Electric shock

Published 06/11 2014 02:26PM

Updated 06/11 2014 02:26PM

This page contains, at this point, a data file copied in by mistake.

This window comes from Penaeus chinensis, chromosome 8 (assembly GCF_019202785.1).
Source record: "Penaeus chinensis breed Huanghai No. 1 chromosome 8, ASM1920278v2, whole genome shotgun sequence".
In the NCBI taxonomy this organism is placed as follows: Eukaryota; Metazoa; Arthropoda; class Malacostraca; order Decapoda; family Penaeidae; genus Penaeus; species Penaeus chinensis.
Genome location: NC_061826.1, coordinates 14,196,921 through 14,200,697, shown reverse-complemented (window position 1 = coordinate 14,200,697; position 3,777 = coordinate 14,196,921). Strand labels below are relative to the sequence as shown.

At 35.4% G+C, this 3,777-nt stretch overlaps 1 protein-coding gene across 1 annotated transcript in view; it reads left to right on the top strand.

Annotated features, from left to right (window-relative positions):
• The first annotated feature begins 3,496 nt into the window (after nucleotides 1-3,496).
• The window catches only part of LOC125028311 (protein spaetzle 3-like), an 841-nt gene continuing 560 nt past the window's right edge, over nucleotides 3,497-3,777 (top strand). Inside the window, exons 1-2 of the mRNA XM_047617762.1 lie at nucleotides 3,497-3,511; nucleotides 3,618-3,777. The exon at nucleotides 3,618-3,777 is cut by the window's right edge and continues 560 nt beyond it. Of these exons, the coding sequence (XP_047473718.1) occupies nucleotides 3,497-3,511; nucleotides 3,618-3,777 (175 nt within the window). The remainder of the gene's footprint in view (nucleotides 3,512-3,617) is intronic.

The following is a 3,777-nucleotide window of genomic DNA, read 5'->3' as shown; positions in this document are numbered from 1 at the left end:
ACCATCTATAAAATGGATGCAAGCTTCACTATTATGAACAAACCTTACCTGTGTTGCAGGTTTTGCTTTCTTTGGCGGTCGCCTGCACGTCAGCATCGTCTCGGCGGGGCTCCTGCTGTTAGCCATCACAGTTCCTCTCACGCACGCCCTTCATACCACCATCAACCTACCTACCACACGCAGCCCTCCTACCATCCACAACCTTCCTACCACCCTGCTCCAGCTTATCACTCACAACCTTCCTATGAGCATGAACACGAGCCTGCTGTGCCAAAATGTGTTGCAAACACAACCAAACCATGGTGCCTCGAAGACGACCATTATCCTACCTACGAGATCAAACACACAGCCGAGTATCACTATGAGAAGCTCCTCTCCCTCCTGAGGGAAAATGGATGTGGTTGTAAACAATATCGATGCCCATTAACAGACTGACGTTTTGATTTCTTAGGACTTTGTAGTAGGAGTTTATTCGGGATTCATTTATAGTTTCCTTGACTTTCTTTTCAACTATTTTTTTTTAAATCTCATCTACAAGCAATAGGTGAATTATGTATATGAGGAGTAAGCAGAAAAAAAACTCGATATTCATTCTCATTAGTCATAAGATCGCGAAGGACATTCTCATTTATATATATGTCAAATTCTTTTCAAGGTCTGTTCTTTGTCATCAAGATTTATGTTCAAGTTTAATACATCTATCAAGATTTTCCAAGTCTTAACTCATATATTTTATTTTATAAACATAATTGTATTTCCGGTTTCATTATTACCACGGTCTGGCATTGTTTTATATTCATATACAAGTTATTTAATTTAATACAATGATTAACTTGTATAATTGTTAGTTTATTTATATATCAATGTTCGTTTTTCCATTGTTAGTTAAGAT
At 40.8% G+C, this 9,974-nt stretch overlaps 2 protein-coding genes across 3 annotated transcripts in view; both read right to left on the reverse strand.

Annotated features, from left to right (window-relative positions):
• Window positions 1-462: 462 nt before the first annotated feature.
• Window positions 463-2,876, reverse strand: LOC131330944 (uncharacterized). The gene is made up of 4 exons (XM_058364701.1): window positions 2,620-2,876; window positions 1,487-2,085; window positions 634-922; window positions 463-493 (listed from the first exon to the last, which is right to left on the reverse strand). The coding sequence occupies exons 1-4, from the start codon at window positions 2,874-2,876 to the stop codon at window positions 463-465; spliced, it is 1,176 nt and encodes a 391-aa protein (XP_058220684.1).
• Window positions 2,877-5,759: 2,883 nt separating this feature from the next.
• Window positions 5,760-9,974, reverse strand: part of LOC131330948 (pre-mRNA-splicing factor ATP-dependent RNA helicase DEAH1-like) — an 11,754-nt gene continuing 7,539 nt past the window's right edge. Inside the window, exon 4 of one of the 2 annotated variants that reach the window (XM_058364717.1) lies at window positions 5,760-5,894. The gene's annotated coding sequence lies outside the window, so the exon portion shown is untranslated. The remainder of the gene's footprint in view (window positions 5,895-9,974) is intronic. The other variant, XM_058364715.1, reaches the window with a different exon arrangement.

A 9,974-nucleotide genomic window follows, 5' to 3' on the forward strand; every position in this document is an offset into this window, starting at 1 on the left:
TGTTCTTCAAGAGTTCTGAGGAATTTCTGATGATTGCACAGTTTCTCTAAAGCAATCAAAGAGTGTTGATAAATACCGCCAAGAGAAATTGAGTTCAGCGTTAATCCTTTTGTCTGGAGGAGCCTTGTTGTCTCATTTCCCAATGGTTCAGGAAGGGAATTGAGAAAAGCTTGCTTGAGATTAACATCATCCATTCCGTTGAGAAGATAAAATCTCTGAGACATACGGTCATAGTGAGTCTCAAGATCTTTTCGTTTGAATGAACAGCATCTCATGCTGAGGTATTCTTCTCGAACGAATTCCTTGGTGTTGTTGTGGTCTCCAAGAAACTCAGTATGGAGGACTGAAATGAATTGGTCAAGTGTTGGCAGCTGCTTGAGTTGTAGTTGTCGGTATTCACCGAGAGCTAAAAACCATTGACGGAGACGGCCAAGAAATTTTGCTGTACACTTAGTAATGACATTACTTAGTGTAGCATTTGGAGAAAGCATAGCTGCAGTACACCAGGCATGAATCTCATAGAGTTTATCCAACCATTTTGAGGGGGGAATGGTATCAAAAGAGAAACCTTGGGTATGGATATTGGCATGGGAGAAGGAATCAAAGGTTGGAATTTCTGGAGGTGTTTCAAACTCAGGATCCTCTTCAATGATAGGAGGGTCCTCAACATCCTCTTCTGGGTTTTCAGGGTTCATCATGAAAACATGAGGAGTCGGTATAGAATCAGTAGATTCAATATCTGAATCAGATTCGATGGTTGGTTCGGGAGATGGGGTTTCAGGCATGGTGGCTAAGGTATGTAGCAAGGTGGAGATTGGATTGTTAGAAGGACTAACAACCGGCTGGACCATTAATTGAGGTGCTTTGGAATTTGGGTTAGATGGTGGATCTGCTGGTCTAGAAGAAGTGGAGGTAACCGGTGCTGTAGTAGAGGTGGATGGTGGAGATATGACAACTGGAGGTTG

The shock of an electric current entering and leaving the body can knock someone down, cause unconsciousness, affect respiration, interrupt the heartbeat, and inflict severe burns. Never touch a person who's in contact with electricity. If you can safely disconnect the power, do so immediately. If not, use a wooden or rubber-coated object to move the person away from the electrical source. Never use anything made of metal. Once the person is clear of the electrical current, call 9-1-1. If the victim's not breathing, or has no pulse, initiate CPR while waiting for help to arrive. If you don't know how to perform CPR, ask the medical technicians on the phone for instructions. When the accident involves high voltage, such as that found in industries, power stations, or high-tension towers and power lines, don't try to rescue the victim. This type of electricity can jump across gaps and hit nearby persons. In this case, notify authorities at once and keep a safe distance of at least twenty yards from the victim. For more information on electric shock, talk to a health care provider.

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